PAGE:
Tuesday, November 22, 2011

a quick update

I just stop by for a quick update...

The last couple of weeks have been incredibly busy, so busy I did not even have had a single day off in over a month! I have been working my regular job at the bakery, the time-share cafe, had some caterings and participated in the Eigengemaakt festival in Rotterdam, which was great fun! Eigengemaakt (homemade) is a festival where home producers can sell their homemade foods.

I had a stand with homemade sweets; a winter brownie, a brownie with rosemary and sea salt, lemon bar, carrot cupcakes and a pear frangipane. It was so nice to meet other people with the same interest in food and to get some really nice feedback on my pastries!

HubStairs, the time-share cafe I share with 5 other women has been a great place to try out some new recipes; I made a variation on the bread in the previous post and it worked out so well! I decided to use rye flour instead of spelt and added 250 grams currants to the existing recipe. The bread was served with goat cheese and homemade tomato jam. I also made loads of other stuff as well, but will share those recipes some other time...

Friday, November 4, 2011

The best homemade bread (and almond butter) ever!

While I am writing this, I am listening to the fabulous new CD of Florence + the machine, one of my favourite bands/singers. The sky is bright blue and it is about 17°C outside while we’re in November! This all makes me a very happy person, but what makes me even happier is this fabulous bread recipe with homemade almond butter.

Last week I bought a great book: Homemade by Yvette van Boven. This Dutch-Irish super creative woman (she did everything for the book herself, except for the pictures which are made by her husband) has made one of the coolest cookbooks I’ve ever seen! She tells you how to make everything from yoghurt and cheese to bread. The first recipe I tried from the books was the pan-baked bread.
I have to say that the measurements for the dough didn’t completely work for me, but with a bit of creativity it did, and worked out fantastic! My dough came out way to moist and sticky and I had to add a lot of extra flour (about 200-300 gram) to get it to the right consistency, but wait with adding extra flour until the dough has risen for the first time.   
The bread is baked in a big heavy based pan, such as a Le Creuset, to keep the moist and steam inside which helps to develop a nice and thick crispy crust.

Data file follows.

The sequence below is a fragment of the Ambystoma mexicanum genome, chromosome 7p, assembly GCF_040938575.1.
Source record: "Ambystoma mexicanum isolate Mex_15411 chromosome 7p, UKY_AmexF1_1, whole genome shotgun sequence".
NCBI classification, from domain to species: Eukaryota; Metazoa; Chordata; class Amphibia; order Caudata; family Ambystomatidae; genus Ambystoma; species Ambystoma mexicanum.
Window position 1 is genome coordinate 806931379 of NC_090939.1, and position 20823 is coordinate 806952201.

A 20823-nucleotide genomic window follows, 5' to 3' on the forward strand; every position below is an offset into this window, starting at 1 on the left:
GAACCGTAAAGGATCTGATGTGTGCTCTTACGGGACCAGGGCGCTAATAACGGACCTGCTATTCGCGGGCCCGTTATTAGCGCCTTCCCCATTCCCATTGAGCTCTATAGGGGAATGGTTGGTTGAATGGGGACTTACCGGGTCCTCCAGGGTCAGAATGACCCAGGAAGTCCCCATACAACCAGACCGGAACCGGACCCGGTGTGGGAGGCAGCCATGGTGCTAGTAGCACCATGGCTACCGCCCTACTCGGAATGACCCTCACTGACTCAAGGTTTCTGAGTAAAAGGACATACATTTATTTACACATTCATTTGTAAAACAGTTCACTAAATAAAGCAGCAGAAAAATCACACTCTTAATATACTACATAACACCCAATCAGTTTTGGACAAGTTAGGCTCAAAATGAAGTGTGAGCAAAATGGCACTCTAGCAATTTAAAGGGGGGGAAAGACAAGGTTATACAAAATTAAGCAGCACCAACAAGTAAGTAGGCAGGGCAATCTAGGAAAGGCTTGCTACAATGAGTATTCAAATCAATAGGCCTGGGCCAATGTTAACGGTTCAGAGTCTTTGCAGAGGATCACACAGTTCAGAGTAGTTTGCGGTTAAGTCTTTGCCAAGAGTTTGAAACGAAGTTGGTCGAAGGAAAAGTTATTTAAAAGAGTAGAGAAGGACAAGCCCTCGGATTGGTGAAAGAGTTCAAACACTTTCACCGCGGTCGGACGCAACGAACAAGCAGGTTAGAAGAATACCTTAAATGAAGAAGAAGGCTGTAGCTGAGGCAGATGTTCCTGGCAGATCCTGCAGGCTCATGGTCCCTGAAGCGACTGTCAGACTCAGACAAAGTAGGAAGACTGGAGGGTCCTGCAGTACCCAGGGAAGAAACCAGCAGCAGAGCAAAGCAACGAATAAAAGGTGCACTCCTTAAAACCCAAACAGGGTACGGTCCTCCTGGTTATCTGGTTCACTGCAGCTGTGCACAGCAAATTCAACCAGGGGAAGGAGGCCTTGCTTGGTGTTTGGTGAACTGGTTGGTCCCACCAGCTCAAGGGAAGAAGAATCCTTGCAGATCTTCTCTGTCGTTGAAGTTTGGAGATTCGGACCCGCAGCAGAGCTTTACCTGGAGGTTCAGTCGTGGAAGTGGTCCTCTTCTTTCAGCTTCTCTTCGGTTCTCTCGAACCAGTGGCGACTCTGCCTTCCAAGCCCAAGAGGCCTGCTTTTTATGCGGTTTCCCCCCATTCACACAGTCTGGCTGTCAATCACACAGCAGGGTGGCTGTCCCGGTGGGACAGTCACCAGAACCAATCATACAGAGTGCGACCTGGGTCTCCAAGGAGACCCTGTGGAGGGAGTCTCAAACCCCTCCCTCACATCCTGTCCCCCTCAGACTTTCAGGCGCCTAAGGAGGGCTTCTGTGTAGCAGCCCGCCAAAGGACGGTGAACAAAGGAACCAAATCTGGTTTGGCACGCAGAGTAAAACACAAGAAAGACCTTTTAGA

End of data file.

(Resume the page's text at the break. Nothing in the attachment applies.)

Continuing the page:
It is a bit of a fuss with all the long rising times, but completely worth it! Just try!

425 gram flour (I used both spelt and rye flour)
1 tbsp vinegar
¼ tsp instant yeast
2 tsp salt
100 ml beer
200 ml water

Place all the ingredients in a bowl, whisk together with a wooden spoon until a ball forms. If the dough seems a little too wet, just add some more flour. Cover the bowl with cling film and leave to rest in a warm place for 8 to 18 hours. (I made mine before I went to bed, and left it in the oven at ± 40°C).
Place your dough onto a well floured surface and knead 10 times (if your dough is way too wet, like mine just add enough flour until you are able to form knead-able dough). Shape into a log and place onto a deep dish, which is covered with baking paper. Loosely cover with cling film and leave to rise for another 2 hours.
After 1½ turn the oven on at 200°C and place your (large) heavy-based pan (with the lid on top) into the oven.
When the dough is ready to be baked, you have to carefully make a few cuts on top, to help it rise. Now it is time to place it into the pan; lift the dough (including the baking paper) carefully into the pan and quickly place the lid back on top. You have to keep as much heat in the pan as possible.
Lower the temperature to 170°C and place the pan back into the oven. After 30 minutes you have to remove the lid and continue to bake it for another 20 minutes.
Now it is time to test your bread by knocking on its bottom; when it sounds hollow, it is done and you have to move it to a wire rack to leave it to cool.

I always thought it was impossible to bake your own artisan bread, but this recipe shows you it isn’t.
It makes your house smell gorgeous and instantly brings you into a good mood.
The bread can be eaten with everything, but I love mine with some homemade almond-maple butter.

2 cups raw almonds
4 tbsp maple syrup
A pinch of coarse sea salt
(Almond oil or another complimentary oil to taste)  

Preheat your oven to 150°C.
In the meantime you can combine the almonds, maple syrup and salt and spread it onto a baking sheet, covered with a baking mat or some baking paper. Roast the nuts 15 to 20 minutes, until they have just caramelised and are slightly crispy. Be careful to not over-roast them, or your paste becomes a little bitter.
Leave your almonds to cool for about 10 to 15 minutes.
Pour them into a food processor and blitz until the nuts have broken down into powder. Take the lid off and scrape down the sides. Blitz again and continue this process until you end up with a thick butter. To thin it a little and make it more spreadable, just add some almond or other complimentary oil while blitzing.
Pour into a jar and store in the fridge.